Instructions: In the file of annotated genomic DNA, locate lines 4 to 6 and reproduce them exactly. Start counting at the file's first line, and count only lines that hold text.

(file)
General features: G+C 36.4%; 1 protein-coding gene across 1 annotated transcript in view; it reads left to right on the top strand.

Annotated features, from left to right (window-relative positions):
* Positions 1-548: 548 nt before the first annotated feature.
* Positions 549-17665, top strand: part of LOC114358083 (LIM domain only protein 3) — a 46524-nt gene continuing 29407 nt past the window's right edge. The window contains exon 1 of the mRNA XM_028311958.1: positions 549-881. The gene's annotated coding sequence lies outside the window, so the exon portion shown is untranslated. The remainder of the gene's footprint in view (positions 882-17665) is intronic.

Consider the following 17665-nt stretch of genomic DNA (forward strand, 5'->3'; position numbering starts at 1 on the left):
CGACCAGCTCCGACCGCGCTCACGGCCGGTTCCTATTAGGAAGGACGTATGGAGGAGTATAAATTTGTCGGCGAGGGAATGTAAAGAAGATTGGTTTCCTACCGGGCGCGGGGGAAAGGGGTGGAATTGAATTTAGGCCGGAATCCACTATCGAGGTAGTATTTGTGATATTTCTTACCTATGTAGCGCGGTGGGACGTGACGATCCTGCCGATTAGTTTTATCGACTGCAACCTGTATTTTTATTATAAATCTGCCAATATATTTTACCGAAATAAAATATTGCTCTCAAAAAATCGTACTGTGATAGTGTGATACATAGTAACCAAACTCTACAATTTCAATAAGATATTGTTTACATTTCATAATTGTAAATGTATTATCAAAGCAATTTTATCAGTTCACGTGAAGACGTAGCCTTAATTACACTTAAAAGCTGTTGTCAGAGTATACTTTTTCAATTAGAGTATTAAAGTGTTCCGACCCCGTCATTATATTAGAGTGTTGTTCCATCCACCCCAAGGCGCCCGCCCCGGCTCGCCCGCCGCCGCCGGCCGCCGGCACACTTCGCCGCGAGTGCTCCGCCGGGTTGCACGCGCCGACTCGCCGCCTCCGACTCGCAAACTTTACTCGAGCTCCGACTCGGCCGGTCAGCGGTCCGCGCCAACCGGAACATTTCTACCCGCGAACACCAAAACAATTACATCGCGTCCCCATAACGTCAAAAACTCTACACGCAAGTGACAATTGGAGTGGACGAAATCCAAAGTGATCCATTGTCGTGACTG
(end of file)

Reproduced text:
* Positions 549-17665, top strand: part of LOC114358083 (LIM domain only protein 3) — a 46524-nt gene continuing 29407 nt past the window's right edge. The window contains exon 1 of the mRNA XM_028311958.1: positions 549-881. The gene's annotated coding sequence lies outside the window, so the exon portion shown is untranslated. The remainder of the gene's footprint in view (positions 882-17665) is intronic.

Consider the following 17665-nt stretch of genomic DNA (forward strand, 5'->3'; position numbering starts at 1 on the left):
CGACCAGCTCCGACCGCGCTCACGGCCGGTTCCTATTAGGAAGGACGTATGGAGGAGTATAAATTTGTCGGCGAGGGAATGTAAAGAAGATTGGTTTCCTACCGGGCGCGGGGGAAAGGGGTGGAATTGAATTTAGGCCGGAATCCACTATCGAGGTAGTATTTGTGATATTTCTTACCTATGTAGCGCGGTGGGACGTGACGATCCTGCCGATTAGTTTTATCGACTGCAACCTGTATTTTTATTATAAATCTGCCAATATATTTTACCGAAATAAAATATTGCTCTCAAAAAATCGTACTGTGATAGTGTGATACATAGTAACCAAACTCTACAATTTCAATAAGATATTGTTTACATTTCATAATTGTAAATGTATTATCAAAGCAATTTTATCAGTTCACGTGAAGACGTAGCCTTAATTACACTTAAAAGCTGTTGTCAGAGTATACTTTTTCAATTAGAGTATTAAAGTGTTCCGACCCCGTCATTATATTAGAGTGTTGTTCCATCCACCCCAAGGCGCCCGCCCCGGCTCGCCCGCCGCCGCCGGCCGCCGGCACACTTCGCCGCGAGTGCTCCGCCGGGTTGCACGCGCCGACTCGCCGCCTCCGACTCGCAAACTTTACTCGAGCTCCGACTCGGCCGGTCAGCGGTCCGCGCCAACCGGAACATTTCTACCCGCGAACACCAAAACAATTACATCGCGTCCCCATAACGTCAAAAACTCTACACGCAAGTGACAATTGGAGTGGACGAAATCCAAAGTGATCCATTGTCGTGACTG